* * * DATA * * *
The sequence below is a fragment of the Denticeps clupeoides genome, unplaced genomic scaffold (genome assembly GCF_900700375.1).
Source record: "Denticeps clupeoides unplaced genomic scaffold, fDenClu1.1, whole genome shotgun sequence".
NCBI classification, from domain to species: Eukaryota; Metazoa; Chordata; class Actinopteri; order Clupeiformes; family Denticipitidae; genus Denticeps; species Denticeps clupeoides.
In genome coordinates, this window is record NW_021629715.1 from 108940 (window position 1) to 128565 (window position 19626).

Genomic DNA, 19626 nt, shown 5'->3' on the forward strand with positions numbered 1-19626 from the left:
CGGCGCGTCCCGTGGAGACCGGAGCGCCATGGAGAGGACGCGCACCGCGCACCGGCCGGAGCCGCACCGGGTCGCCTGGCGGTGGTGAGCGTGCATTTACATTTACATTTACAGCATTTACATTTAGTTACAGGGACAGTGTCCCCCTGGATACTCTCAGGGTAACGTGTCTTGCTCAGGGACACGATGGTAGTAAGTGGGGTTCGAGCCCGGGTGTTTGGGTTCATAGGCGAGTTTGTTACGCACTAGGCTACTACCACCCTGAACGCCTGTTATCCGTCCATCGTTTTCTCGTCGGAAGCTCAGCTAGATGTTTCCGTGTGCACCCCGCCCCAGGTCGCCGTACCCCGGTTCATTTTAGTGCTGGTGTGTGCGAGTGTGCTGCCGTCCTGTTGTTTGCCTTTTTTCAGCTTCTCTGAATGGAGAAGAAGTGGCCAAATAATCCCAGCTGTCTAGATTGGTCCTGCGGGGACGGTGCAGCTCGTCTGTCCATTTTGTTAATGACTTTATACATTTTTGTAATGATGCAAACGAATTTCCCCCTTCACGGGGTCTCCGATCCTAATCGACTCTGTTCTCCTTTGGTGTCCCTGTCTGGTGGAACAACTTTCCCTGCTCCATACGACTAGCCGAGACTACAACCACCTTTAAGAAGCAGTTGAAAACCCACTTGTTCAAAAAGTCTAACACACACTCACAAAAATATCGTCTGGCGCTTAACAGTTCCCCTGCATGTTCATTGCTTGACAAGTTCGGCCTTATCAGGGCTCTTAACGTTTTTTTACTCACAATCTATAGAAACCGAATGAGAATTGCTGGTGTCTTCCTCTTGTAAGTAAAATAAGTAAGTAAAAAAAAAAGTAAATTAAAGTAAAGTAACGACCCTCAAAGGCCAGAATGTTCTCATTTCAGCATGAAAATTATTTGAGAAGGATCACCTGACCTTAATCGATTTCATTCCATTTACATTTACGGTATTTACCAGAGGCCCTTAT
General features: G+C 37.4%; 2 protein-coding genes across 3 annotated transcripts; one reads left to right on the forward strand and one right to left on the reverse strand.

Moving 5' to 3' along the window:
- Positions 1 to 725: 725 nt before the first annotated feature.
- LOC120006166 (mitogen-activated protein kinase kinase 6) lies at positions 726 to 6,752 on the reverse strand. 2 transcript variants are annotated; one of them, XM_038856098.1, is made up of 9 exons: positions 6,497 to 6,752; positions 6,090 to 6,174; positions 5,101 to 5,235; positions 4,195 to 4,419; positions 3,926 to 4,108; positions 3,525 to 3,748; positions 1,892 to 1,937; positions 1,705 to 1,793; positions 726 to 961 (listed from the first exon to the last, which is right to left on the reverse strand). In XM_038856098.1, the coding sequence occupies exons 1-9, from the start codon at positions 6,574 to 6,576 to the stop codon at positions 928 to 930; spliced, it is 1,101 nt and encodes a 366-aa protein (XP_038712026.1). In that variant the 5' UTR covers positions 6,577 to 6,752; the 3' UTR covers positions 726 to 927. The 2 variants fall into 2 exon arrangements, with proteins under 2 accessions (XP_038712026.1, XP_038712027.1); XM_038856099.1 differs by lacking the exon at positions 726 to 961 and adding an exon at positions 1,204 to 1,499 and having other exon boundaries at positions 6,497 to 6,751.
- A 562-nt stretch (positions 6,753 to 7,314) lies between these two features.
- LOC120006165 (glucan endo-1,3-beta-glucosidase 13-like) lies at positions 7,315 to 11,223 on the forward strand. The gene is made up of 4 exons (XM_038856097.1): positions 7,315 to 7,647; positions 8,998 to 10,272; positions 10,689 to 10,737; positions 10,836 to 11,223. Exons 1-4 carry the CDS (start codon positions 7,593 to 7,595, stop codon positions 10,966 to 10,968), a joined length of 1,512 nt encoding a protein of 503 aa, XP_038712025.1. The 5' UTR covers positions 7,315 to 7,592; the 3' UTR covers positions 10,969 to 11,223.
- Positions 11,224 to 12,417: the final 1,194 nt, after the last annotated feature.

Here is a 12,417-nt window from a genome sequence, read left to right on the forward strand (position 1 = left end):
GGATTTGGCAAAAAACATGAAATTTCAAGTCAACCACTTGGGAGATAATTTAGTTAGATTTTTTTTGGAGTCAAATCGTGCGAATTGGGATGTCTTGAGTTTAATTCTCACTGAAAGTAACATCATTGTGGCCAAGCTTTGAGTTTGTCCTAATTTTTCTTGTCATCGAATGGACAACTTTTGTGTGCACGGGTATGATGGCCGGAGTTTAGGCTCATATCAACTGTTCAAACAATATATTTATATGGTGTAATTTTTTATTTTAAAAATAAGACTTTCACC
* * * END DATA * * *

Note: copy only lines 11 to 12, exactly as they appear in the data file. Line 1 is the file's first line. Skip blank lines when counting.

- A 562-nt stretch (positions 6,753 to 7,314) lies between these two features.
- LOC120006165 (glucan endo-1,3-beta-glucosidase 13-like) lies at positions 7,315 to 11,223 on the forward strand. The gene is made up of 4 exons (XM_038856097.1): positions 7,315 to 7,647; positions 8,998 to 10,272; positions 10,689 to 10,737; positions 10,836 to 11,223. Exons 1-4 carry the CDS (start codon positions 7,593 to 7,595, stop codon positions 10,966 to 10,968), a joined length of 1,512 nt encoding a protein of 503 aa, XP_038712025.1. The 5' UTR covers positions 7,315 to 7,592; the 3' UTR covers positions 10,969 to 11,223.